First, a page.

the Forgotten History of Homosexuality and the Left in American Culture, Aaron Lecklider, Associate Professor of American Studies at the University of Massachusetts, Boston, has recovered a rich history of queer communists in the United States, in the decades before the Lavender Scare, who saw their sexual dissidence and their leftist sympathies in alignment with each other. To help us learn more, I'm joined now by Aaron to discuss his research and findings in Love's Next Meeting. Hi, Aaron, thanks for joining me.

Aaron Lecklider:

Thank you so much for having me.

Kelly:

Yeah. So when I started this podcast, I knew there were things in American history, I didn't know, but I thought I maybe knew what I didn't know. And this is one of those cases, where had you not written this book, I would have had no idea that this was a whole area of American history that I just didn't know at all. So. So thanks for that.

Aaron Lecklider:

Well, thanks for that.

Kelly:

I want to start there, I think. So how, how did you know that this was an area that that needed to be recovered? Like, how did you get into this topic and realize that there was a whole area here to research?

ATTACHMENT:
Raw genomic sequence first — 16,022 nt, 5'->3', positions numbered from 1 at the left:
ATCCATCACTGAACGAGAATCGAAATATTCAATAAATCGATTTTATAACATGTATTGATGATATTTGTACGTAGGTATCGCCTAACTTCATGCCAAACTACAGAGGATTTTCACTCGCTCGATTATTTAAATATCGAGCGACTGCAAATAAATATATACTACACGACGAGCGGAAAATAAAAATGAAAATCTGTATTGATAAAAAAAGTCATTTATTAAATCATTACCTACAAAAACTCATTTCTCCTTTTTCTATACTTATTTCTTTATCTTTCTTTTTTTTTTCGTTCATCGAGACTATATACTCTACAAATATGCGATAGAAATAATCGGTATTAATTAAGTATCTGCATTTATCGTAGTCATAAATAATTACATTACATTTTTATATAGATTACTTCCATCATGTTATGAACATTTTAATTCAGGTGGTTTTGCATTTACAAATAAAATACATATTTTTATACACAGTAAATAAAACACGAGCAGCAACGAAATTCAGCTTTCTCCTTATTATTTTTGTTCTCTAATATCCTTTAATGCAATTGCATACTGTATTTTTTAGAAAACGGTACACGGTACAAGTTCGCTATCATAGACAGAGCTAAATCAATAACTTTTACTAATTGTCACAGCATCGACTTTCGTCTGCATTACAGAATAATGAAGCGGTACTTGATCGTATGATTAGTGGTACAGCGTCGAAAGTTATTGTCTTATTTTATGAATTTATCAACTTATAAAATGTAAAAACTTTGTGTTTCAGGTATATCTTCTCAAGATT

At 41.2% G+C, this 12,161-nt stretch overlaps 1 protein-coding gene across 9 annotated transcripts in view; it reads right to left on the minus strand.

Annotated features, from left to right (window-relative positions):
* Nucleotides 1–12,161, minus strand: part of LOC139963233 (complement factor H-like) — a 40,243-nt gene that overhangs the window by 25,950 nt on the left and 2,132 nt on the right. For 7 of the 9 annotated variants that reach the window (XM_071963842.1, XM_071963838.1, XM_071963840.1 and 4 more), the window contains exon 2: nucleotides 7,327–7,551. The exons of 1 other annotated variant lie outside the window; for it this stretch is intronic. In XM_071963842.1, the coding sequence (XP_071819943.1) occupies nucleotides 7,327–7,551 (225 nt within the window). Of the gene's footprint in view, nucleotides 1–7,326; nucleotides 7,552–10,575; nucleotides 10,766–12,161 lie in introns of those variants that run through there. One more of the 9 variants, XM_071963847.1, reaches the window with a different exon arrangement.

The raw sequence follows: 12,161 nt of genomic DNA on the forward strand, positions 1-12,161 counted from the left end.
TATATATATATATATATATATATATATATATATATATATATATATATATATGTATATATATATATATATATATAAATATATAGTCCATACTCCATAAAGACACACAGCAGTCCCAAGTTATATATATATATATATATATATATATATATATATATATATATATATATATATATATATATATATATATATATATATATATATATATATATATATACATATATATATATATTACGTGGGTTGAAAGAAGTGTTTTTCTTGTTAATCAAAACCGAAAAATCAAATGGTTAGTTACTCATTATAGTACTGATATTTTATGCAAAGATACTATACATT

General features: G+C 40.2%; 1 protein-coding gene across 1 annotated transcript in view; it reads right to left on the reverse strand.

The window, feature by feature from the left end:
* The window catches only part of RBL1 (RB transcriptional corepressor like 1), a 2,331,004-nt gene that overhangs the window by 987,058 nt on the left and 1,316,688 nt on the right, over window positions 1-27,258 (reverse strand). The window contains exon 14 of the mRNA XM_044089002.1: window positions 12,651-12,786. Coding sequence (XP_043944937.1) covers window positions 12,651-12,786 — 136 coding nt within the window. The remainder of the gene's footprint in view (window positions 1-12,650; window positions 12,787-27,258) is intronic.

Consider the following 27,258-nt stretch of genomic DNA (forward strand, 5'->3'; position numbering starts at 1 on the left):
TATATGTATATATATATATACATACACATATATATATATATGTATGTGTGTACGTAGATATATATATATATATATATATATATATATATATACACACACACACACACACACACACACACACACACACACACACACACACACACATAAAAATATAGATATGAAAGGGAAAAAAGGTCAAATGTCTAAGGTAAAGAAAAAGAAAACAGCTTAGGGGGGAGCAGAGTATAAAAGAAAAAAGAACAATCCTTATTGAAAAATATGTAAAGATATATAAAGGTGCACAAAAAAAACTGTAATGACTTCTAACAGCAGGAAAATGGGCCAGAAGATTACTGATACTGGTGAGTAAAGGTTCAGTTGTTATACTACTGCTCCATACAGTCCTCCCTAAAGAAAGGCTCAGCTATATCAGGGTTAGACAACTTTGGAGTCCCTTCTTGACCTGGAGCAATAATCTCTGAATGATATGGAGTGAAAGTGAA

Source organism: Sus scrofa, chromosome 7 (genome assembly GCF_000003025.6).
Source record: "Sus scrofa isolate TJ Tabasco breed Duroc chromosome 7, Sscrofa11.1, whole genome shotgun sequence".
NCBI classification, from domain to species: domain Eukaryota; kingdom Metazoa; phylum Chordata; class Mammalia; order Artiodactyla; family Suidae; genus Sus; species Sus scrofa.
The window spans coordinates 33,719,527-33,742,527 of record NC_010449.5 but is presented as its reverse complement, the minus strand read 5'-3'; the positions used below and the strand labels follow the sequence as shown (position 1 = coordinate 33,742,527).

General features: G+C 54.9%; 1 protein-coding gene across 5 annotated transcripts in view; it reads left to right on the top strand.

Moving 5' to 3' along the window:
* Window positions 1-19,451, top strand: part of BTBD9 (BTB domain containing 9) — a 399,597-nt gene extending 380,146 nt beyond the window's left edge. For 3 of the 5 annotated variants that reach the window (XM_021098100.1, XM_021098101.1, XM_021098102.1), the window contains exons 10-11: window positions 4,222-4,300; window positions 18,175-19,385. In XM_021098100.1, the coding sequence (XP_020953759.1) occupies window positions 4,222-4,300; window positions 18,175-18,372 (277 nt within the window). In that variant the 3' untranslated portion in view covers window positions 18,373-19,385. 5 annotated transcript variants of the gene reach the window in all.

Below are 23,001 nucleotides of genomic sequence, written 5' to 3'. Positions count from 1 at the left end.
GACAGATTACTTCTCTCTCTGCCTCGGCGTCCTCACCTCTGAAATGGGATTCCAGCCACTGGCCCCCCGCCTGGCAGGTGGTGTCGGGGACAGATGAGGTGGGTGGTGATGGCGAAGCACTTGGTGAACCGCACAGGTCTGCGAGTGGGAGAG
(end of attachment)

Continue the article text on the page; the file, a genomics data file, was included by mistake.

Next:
Aaron Lecklider:

Yeah, it's really there's multiple points of entry. But I'll just preface by saying there were plenty of points in researching this book when I didn't know if it was possible. And the primary reason for that was that there were so many pressures that made maintaining any kinds of records of this history, incredibly dangerous. So the place where I entered into it was actually through literature. When I was reading radical fiction from the Depression Era, I was just struck by how frequently queer characters, queer themes came up in novels and short stories and whatnot. And it just made me wonder why was this happening? Was this exclusive to literature? Or was it happening on the ground through lived experiences. And so I just started pulling it any thread I can find. And what I discovered was that, while a lot of what I think we would like to be able to learn about homosexuality in the left before 1960, was very effectively suppressed, out of legitimate fear by the people who were thinking about this kind of thing, there were still enough records there to weave some kind of narrative about what, what this political convergence looked like. So I sort of came into it unsure what I would be able to find, and was pleasantly surprised. And also impressed by the bravery of folks who did, in fact, allow us to be able to access this history, in spite of tremendous pressure not to.

Kelly:

So then let's talk some about that process of finding the sources, of recovering this because you have this sort of, a massive number of sources in this book. So you're looking at archives, you're looking at literature, you're, you know, reading, I believe the entire history of the run of New Masses. So you know, how did you figure out sort of what, where to look where to go? And, you know, in the entire sort of history of literature of America in the 20th century, which pieces to be looking at, you know, what, what does that process look like?